Carey Roberts
January 29, 2008
American Heart Association plays a cruel trick on women
By Carey Roberts

Ladies, when was the last time you visited a nursing home? Did you wonder why nearly all the residents were women? The reason is simple — men meet their maker 5 years sooner than the fairer sex.

It wasn't always that way. Back in 1920, men and women had almost identical life spans. But the looming threat of heart disease widened that gap. American men now have heart disease death rates that are 50% higher than women's. (The federal report Health, United States, 2007, Table 29 reveals the death rates are 268 in men, compared to only 177 in women).

Most persons have never heard of Lois Verbrugge, a researcher at the University of Michigan. A few years ago Dr. Verbrugge did a study on elderly women. She found that compared to their married counterparts, single elderly women are four times more likely to end up in a nursing home.

Which means after your husband dies of heart disease, you are four times more likely to be removed from your home and taken to an institutional setting to spend your last days in medicated bliss. That's what happened to several ladies I've known.

And what about men who keel over from heart disease in their 40s and 50s? What happens to their wives and children?

Last year my friend Bill died from a debilitating heart problem. His wife never wanted to be the family breadwinner. That's what she's doing now.

And Randy died suddenly while jogging one morning. His two sons, now in their 20s, will never again experience a father's love.

So men are at far greater risk of heart disease, and their premature deaths portend institutionalization and financial hardship for their wives.

You'd think the American Heart Association would have programs designed especially to help men. They don't.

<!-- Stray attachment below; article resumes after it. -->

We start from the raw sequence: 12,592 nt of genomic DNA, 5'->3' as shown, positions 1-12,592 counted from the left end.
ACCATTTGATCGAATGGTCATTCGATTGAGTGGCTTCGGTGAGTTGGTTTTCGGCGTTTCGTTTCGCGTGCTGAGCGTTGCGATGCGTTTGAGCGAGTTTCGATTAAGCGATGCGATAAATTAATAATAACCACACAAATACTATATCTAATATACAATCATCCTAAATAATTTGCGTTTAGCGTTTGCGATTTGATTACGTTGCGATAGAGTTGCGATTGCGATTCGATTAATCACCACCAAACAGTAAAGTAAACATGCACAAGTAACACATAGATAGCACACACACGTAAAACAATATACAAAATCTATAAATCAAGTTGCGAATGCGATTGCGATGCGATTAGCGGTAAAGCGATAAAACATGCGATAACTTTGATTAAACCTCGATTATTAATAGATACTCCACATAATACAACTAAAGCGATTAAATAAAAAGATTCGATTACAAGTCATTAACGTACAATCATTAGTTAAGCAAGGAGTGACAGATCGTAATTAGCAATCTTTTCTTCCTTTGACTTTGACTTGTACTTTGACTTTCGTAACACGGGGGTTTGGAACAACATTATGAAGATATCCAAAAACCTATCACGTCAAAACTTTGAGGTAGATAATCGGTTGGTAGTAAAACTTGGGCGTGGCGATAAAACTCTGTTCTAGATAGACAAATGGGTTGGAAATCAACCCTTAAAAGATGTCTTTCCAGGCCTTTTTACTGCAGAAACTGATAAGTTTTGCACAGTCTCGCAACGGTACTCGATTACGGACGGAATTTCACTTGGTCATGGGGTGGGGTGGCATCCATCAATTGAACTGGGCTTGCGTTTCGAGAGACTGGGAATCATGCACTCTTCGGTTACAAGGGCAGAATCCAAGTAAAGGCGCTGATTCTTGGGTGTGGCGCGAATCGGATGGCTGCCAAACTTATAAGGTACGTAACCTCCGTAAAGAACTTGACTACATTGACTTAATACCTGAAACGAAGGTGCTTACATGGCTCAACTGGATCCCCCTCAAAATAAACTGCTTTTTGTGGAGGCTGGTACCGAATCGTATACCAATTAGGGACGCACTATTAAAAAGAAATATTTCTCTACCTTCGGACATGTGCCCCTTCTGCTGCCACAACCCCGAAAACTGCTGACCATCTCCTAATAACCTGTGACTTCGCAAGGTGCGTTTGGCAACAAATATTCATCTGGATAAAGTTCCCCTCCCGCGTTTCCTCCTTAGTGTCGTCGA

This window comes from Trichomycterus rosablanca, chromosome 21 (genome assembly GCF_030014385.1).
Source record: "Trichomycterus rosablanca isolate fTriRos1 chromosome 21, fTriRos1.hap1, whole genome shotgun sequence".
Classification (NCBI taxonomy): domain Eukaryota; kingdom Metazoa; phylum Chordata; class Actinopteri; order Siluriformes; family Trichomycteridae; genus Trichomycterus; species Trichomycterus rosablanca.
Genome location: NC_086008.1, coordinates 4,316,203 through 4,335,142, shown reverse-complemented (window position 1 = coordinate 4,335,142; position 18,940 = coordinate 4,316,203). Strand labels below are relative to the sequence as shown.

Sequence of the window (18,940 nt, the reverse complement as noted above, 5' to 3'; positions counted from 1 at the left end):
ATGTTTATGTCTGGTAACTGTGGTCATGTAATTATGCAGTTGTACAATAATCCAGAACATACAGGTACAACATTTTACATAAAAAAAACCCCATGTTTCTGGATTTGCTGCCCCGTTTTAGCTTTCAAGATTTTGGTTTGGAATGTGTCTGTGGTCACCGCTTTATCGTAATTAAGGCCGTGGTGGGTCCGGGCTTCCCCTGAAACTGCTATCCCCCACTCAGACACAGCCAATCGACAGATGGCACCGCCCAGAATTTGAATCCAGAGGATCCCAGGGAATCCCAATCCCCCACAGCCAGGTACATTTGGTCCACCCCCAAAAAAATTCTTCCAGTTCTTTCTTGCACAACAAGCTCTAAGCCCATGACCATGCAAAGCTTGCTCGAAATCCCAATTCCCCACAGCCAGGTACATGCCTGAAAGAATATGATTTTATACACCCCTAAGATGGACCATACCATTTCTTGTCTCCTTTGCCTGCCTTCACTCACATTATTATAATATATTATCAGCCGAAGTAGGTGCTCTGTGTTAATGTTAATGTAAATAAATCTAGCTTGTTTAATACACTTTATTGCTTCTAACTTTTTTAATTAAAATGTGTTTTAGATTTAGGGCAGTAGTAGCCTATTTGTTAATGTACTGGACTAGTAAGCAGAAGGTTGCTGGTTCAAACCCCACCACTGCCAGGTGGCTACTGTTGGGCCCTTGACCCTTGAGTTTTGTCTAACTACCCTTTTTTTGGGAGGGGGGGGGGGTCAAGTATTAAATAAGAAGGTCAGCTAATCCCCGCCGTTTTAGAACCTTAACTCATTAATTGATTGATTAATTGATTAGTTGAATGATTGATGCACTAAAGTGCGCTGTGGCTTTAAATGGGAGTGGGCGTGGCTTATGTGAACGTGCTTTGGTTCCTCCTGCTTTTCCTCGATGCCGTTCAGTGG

But not to worry, the AHA does have a gender-specific program — "Go Red for Women."

That's right, the Heart Association has designated this Friday, February 1 as National Wear Red Day. Here's the latest fashion tip from the AHA:

"National Wear Red Day has its own dress code. Wear your favorite red clothes or accessory — a red blouse, a red dress pin, a fabulous red handbag."

That's not all: "Put on red lipstick, or sport a red tie and red socks. Go red in your own fashion show to show your support for women and the fight against heart disease." [www.goredforwomen.com/national_wear_red_day.aspx]

Really folks, I'm not making this up!

So when you pay a visit to grandma at the nursing home this weekend, she's gonna feel a whole lot better if you're sporting red socks and red shoes. And that widow who lives down the street — be sure to remind her to pull out that fabulous red handbag she stowed away after the funeral.

To complete the irony of Go Red for Women, show her a tribute card, courtesy of the AHA: "Go Red for Women — American Heart Association — A donation has been made in honor of [fill in name of former husband, father, brother, or son]."

Seriously, when it comes to the real needs of real women, it's obvious the pointy-headed execs at the AHA don't have a clue. So it's up to women bring the Heart Association to its senses.

Call Mr. Cass Wheeler, head of the American Heart Association. His number is 1-800-242-8721. Send a message to the PR department: elizabeth.moreno@heart.org [elizabeth.moreno-at-heart.org]. Or just call your local heart association office.

We all want to know how the American Heart Association answers these two questions:

1. Why does the Heart Association want to deprive aging women of the main source of their financial support?

2. Why does the AHA want to send more elderly women to nursing homes?

And while we're at it, why don't we ask if they believe men's hearts count for less?

© Carey Roberts

 

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Carey Roberts

Carey Roberts is an analyst and commentator on political correctness. His best-known work was an exposé on Marxism and radical feminism... (more)

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